A potential fractions task because because middle schoolers probably really struggle with the high cost of shaving blades. Not a super complex task, but maybe good for a warm-up?
- Dollar shave club sells razors at a price of four for $6.
- “Their” razors cost 1 1/2 for $6.
We need-to-know (or, we’d like to know)…
- How much do both companies’ blades cost per blade?
- How much do “theirs” cost for a pack of four?
- Where did Dollar Shave Co. get these prices for “theirs”?
One of the things I like about this is that you potentially have a fraction within a fraction. That is, one can calculate the cost of “their” razors by dividing $6 by 1 1/2 razor blades.
Also – and I don’t say this often – please don’t make this a hands-on activity.
(9/20) Update / Conclusion?
7 thoughts on “Quick Hits: Razor Blades and Fractions”
Out there in the real world I don’t think anybody would consider dividing 6 by 1 1/2.
1 1/2 for $6 says 3 for $12, which says 1 for $4, and in the process the “turn it upside down and multiply” rule is validated.
Hmm.. Well. I live in the real world and that’s what I did initially to find out the cost per blade. But kudos if you have a different approach. Isn’t that the whole point?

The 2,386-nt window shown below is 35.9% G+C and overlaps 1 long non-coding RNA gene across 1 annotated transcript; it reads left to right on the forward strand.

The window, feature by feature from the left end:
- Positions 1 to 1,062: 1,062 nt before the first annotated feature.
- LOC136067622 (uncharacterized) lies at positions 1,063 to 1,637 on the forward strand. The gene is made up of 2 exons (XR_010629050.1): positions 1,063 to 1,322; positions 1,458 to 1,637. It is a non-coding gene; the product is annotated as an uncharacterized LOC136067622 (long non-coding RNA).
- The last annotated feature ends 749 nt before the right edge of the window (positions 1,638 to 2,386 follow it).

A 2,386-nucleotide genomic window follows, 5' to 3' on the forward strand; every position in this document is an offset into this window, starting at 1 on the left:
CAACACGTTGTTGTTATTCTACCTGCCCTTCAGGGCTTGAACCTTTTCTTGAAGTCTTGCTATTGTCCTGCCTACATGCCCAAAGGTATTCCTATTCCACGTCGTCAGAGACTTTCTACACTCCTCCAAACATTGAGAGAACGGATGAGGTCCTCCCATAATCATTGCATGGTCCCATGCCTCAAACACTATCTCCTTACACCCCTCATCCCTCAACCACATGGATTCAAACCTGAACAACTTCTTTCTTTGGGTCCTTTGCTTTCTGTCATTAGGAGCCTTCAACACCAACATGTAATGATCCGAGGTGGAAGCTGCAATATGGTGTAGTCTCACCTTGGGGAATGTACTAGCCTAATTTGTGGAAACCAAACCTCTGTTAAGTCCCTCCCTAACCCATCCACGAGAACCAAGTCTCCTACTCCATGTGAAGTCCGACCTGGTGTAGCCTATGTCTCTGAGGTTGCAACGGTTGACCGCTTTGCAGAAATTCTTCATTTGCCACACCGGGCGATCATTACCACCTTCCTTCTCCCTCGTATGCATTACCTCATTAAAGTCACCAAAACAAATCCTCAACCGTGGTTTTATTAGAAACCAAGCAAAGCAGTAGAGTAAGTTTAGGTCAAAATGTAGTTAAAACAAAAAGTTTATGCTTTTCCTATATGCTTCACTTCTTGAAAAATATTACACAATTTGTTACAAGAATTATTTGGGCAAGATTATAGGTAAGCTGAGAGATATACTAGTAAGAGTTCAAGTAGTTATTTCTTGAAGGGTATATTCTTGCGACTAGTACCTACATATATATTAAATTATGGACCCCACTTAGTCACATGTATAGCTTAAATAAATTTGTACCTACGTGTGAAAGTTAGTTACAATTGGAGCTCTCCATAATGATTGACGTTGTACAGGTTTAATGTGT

(I think) I might (respectfully) disagree with that. It seems like people are more likely to work with the numbers that are presented to them, as opposed to using proportional reasoning to create numbers that don’t appear in front of them. In this case the number 1 1/2 razor blades and the number 6 dollars are the numbers they see. While dividing 6 by 1.5 perhaps isn’t something a lot of people do mentally, with all of the iStuff and androids traveling with folks, that is a fairly simple button-pushing task. It might seem more tempting that reasoning with multiple packs of more expensive razor blades.
Not that you asked for my two cents…
I also wonder “what’s a blade?” I count four times four on the left and one and a half times four on the right. This would make 16 / 6 vs. 6 / 1.5.
I think that this kind of proportional reasoning, which is very practical to the point of ubiquity, can be taught as a reflex. See a mixed number, multiply all factors by the denominator, solve, check for reasonableness, repeat. We have a middle-school game on http://www.mathnook.com that trains just this kind of approach, so that once the math is understood, the mechanics become automatic.